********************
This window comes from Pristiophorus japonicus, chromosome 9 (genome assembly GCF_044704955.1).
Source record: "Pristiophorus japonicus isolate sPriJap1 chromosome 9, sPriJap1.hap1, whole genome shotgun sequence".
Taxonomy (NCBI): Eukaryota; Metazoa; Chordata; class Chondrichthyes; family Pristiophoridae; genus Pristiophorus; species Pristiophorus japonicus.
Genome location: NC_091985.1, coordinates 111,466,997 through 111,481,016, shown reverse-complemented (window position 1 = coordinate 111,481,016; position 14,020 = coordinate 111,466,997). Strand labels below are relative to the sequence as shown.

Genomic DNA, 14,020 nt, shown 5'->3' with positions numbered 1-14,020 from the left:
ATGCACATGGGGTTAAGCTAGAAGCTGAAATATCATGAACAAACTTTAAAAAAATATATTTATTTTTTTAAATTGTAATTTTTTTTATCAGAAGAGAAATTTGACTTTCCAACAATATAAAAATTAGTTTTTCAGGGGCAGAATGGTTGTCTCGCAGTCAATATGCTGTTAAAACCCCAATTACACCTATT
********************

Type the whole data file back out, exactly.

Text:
This window comes from Pristiophorus japonicus, chromosome 9 (genome assembly GCF_044704955.1).
Source record: "Pristiophorus japonicus isolate sPriJap1 chromosome 9, sPriJap1.hap1, whole genome shotgun sequence".
Taxonomy (NCBI): Eukaryota; Metazoa; Chordata; class Chondrichthyes; family Pristiophoridae; genus Pristiophorus; species Pristiophorus japonicus.
Genome location: NC_091985.1, coordinates 111,466,997 through 111,481,016, shown reverse-complemented (window position 1 = coordinate 111,481,016; position 14,020 = coordinate 111,466,997). Strand labels below are relative to the sequence as shown.

Genomic DNA, 14,020 nt, shown 5'->3' with positions numbered 1-14,020 from the left:
ATGCACATGGGGTTAAGCTAGAAGCTGAAATATCATGAACAAACTTTAAAAAAATATATTTATTTTTTTAAATTGTAATTTTTTTTATCAGAAGAGAAATTTGACTTTCCAACAATATAAAAATTAGTTTTTCAGGGGCAGAATGGTTGTCTCGCAGTCAATATGCTGTTAAAACCCCAATTACACCTATT